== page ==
It is possible to find out using mathematical methods whether a given integer is a prime number or not.
For 397, the answer is: yes, 397 is a prime number because it has only two distinct divisors: 1 and itself (397).
As a consequence, 397 is only a multiple of 1 and 397..
Since 397 is a prime number, 397 is also a deficient number, that is to say 397 is a natural integer that is strictly larger than the sum of its proper divisors, i.e., the divisors of 397 without 397 itself (that is 1, by definition!).
Parity of 397
397 is an odd number, because it is not evenly divisible by 2.
Is 397 a perfect square number?
A number is a perfect square (or a square number) if its square root is an integer; that is to say, it is the product of an integer with itself. Here, the square root of 397 is about 19.925.
Thus, the square root of 397 is not an integer, and therefore 397 is not a square number.
Anyway, 397 is a prime number, and a prime number cannot be a perfect square.
What is the square number of 397?
The square of a number (here 397) is the result of the product of this number (397) by itself (i.e., 397 × 397); the square of 397 is sometimes called "raising 397 to the power 2", or "397 squared".
As a consequence, 397 is the square root of 157 609.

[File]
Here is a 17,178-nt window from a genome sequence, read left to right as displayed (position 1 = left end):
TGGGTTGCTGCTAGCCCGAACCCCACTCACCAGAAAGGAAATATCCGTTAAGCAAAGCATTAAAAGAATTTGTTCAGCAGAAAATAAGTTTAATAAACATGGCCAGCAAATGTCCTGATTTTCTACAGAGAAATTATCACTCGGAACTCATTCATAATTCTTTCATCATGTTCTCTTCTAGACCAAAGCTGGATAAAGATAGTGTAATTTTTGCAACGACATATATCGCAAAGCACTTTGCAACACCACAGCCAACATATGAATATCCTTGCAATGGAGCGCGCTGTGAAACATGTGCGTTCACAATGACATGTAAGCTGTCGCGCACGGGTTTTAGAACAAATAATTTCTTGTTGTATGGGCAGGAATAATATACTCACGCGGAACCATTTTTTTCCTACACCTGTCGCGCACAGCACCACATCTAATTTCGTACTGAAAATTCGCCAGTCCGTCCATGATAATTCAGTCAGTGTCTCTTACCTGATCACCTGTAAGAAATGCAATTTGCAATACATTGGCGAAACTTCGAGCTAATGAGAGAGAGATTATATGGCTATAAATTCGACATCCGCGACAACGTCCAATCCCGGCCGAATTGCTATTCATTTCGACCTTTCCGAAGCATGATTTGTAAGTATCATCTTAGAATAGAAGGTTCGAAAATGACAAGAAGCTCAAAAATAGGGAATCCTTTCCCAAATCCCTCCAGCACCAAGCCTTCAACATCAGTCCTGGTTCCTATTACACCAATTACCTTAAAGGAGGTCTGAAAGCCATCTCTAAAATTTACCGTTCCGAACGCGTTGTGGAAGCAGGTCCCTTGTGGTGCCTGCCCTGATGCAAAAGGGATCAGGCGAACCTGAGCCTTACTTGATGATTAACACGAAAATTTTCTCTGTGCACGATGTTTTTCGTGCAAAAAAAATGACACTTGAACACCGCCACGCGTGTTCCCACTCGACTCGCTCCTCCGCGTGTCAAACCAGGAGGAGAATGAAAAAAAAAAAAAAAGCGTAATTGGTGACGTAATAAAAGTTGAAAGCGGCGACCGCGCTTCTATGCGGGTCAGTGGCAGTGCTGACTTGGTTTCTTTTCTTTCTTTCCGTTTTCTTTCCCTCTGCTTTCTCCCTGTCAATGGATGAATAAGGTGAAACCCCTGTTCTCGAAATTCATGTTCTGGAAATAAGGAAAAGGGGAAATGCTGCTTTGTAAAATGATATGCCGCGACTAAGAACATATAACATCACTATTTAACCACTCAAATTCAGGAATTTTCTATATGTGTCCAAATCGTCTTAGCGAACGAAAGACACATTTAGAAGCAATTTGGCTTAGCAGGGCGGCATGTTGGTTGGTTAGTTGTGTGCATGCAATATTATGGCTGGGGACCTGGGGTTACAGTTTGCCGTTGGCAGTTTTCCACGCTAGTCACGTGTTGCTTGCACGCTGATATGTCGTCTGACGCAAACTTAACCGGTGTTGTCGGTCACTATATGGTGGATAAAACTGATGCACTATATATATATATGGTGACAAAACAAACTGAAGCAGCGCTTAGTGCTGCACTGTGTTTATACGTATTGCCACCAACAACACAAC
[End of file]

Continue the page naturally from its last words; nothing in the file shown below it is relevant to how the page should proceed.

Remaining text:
Number of digits of 397
397 is a number with 3 digits.
What are the multiples of 397?
The multiples of 397 are all integers evenly divisible by 397, that is all numbers such that the remainder of the division by 397 is zero. There are infinitely many multiples of 397. The smallest multiples of 397 are:
- 0: indeed, 0 is divisible by any natural number, and it is thus a multiple of 397 too, since 0 × 397 = 0
- 397: indeed, 397 is a multiple of itself, since 397 is evenly divisible by 397 (we have 397 / 397 = 1, so the remainder of this division is indeed zero)
- 794: indeed, 794 = 397 × 2
- 1 191: indeed, 1 191 = 397 × 3
- 1 588: indeed, 1 588 = 397 × 4
- 1 985: indeed, 1 985 = 397 × 5
How to determine whether an integer is a prime number?
To determine the primality of a number, several algorithms can be used. The most naive technique is to test all divisors strictly smaller to the number of which we want to determine the primality (here 397). First, we can eliminate all even numbers greater than 2 (and hence 4, 6, 8…). Then, we can stop this check when we reach the square root of the number of which we want to determine the primality (here the square root is about 19.925). Historically, the sieve of Eratosthenes (dating from the Greek mathematics) implements this technique in a relatively efficient manner.
More modern techniques include the sieve of Atkin, probabilistic algorithms, and the cyclotomic AKS test.